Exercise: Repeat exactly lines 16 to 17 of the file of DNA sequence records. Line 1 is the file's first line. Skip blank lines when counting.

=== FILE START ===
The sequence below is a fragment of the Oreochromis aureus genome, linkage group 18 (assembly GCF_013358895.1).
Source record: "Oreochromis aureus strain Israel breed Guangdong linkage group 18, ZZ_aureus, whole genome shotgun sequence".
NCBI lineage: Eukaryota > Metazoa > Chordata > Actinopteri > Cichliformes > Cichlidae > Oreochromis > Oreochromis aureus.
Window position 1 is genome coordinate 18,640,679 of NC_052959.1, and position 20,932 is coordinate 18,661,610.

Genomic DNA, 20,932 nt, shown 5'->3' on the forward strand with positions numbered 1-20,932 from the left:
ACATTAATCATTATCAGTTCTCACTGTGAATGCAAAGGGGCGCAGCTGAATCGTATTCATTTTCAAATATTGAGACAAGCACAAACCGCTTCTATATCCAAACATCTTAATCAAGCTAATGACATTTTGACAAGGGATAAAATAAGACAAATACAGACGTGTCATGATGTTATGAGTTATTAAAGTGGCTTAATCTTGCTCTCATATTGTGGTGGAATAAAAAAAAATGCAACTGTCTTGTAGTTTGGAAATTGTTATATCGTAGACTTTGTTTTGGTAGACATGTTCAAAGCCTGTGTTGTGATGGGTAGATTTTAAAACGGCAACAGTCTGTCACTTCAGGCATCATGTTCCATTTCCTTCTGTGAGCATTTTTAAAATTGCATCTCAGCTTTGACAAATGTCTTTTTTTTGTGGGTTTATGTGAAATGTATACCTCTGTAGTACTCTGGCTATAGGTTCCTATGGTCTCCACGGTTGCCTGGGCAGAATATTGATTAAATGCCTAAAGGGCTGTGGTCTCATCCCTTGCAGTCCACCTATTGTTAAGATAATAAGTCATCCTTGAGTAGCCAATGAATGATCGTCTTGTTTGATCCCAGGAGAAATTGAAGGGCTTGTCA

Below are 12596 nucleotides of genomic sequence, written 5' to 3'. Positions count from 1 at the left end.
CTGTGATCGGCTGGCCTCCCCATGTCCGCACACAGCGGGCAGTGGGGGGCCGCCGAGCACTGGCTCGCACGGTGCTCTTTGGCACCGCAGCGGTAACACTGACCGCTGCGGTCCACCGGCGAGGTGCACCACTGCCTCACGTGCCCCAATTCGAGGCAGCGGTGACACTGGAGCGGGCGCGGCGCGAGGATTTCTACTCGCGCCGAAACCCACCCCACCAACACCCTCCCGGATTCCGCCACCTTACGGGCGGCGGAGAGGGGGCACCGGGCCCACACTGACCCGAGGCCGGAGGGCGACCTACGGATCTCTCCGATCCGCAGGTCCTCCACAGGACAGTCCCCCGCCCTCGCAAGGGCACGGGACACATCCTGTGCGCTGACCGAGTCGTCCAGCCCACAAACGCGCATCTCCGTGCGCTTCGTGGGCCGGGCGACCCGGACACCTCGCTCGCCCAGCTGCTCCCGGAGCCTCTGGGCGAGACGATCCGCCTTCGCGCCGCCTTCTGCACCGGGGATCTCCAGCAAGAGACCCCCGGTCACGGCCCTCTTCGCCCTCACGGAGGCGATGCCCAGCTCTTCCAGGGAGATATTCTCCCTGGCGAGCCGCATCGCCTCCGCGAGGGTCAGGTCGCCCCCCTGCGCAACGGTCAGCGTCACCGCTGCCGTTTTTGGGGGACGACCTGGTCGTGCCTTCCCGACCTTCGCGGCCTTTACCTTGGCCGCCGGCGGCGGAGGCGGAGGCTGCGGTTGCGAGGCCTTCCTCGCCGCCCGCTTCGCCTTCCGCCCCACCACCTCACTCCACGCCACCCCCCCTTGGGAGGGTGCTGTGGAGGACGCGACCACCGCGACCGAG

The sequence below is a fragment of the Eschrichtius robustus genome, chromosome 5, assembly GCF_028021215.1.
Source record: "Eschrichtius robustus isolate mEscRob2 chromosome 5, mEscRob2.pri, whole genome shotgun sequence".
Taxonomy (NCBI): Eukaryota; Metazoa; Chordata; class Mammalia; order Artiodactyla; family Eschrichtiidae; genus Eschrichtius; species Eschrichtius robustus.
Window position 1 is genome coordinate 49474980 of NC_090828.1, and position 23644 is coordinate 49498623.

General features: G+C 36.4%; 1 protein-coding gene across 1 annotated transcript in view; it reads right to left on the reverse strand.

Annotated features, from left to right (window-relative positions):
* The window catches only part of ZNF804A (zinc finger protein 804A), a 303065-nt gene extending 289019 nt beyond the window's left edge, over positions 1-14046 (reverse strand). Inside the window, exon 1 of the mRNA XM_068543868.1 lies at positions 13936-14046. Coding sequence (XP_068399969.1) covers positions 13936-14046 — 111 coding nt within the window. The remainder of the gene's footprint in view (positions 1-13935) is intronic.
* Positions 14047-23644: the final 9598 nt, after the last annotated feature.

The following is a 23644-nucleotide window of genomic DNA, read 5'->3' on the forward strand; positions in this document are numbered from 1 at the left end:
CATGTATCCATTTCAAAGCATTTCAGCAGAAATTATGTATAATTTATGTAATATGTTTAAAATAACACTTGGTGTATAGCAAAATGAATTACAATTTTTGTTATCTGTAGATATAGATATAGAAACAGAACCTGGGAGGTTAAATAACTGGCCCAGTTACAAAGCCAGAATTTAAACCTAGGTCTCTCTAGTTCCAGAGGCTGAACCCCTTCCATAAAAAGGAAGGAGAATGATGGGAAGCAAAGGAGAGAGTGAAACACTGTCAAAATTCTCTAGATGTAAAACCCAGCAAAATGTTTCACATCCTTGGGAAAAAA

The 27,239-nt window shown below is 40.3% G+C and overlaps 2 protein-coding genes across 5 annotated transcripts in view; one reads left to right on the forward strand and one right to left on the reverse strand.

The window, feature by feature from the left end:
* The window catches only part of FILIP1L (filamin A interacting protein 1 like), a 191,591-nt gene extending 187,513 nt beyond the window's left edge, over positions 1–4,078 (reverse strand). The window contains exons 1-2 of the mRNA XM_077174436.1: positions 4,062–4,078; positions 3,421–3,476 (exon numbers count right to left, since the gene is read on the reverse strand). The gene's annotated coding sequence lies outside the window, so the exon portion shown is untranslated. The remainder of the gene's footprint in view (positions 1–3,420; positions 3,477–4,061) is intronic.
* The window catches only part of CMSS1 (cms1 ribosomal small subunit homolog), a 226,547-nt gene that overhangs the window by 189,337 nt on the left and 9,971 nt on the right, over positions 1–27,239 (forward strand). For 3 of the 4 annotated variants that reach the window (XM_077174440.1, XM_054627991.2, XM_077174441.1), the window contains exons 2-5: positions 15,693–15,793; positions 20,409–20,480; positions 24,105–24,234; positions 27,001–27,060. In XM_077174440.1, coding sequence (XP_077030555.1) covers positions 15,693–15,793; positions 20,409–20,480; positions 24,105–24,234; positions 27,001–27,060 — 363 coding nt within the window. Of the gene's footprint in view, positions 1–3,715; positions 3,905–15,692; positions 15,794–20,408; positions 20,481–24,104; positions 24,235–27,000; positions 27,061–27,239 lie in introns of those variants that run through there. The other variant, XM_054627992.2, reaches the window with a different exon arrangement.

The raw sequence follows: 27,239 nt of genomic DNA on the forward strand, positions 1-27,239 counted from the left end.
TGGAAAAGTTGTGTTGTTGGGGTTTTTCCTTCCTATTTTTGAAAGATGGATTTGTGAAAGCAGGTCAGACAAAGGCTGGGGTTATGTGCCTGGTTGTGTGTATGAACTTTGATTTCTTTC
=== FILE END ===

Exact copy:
* Positions 14047-23644: the final 9598 nt, after the last annotated feature.

The following is a 23644-nucleotide window of genomic DNA, read 5'->3' on the forward strand; positions in this document are numbered from 1 at the left end: